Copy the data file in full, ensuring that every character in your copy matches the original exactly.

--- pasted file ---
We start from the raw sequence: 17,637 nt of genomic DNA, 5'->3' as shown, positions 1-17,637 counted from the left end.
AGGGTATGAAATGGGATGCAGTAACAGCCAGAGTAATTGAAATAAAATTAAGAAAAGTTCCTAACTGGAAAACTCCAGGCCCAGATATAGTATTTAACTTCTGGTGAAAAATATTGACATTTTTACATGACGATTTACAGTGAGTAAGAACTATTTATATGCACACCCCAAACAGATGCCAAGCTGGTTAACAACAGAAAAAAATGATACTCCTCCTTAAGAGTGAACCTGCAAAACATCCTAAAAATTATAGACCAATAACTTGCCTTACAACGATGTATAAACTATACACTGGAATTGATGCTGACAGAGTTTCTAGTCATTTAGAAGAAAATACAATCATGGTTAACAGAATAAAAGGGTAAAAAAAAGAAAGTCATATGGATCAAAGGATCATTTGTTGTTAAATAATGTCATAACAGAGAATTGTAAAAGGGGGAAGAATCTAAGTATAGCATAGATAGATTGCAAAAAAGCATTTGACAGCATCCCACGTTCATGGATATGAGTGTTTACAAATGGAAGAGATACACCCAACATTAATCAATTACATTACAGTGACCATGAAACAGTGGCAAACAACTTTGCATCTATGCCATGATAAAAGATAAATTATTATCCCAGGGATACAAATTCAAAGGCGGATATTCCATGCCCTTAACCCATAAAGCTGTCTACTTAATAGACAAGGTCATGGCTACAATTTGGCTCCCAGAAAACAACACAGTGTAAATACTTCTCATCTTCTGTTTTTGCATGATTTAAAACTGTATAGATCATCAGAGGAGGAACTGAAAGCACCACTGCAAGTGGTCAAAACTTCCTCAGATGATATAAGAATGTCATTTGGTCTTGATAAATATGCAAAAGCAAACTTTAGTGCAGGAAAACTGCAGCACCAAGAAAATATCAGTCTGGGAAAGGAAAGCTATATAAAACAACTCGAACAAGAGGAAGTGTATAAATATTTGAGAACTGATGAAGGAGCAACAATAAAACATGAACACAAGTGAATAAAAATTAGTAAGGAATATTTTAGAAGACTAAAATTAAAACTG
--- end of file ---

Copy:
We start from the raw sequence: 17,637 nt of genomic DNA, 5'->3' as shown, positions 1-17,637 counted from the left end.
AGGGTATGAAATGGGATGCAGTAACAGCCAGAGTAATTGAAATAAAATTAAGAAAAGTTCCTAACTGGAAAACTCCAGGCCCAGATATAGTATTTAACTTCTGGTGAAAAATATTGACATTTTTACATGACGATTTACAGTGAGTAAGAACTATTTATATGCACACCCCAAACAGATGCCAAGCTGGTTAACAACAGAAAAAAATGATACTCCTCCTTAAGAGTGAACCTGCAAAACATCCTAAAAATTATAGACCAATAACTTGCCTTACAACGATGTATAAACTATACACTGGAATTGATGCTGACAGAGTTTCTAGTCATTTAGAAGAAAATACAATCATGGTTAACAGAATAAAAGGGTAAAAAAAAGAAAGTCATATGGATCAAAGGATCATTTGTTGTTAAATAATGTCATAACAGAGAATTGTAAAAGGGGGAAGAATCTAAGTATAGCATAGATAGATTGCAAAAAAGCATTTGACAGCATCCCACGTTCATGGATATGAGTGTTTACAAATGGAAGAGATACACCCAACATTAATCAATTACATTACAGTGACCATGAAACAGTGGCAAACAACTTTGCATCTATGCCATGATAAAAGATAAATTATTATCCCAGGGATACAAATTCAAAGGCGGATATTCCATGCCCTTAACCCATAAAGCTGTCTACTTAATAGACAAGGTCATGGCTACAATTTGGCTCCCAGAAAACAACACAGTGTAAATACTTCTCATCTTCTGTTTTTGCATGATTTAAAACTGTATAGATCATCAGAGGAGGAACTGAAAGCACCACTGCAAGTGGTCAAAACTTCCTCAGATGATATAAGAATGTCATTTGGTCTTGATAAATATGCAAAAGCAAACTTTAGTGCAGGAAAACTGCAGCACCAAGAAAATATCAGTCTGGGAAAGGAAAGCTATATAAAACAACTCGAACAAGAGGAAGTGTATAAATATTTGAGAACTGATGAAGGAGCAACAATAAAACATGAACACAAGTGAATAAAAATTAGTAAGGAATATTTTAGAAGACTAAAATTAAAACTG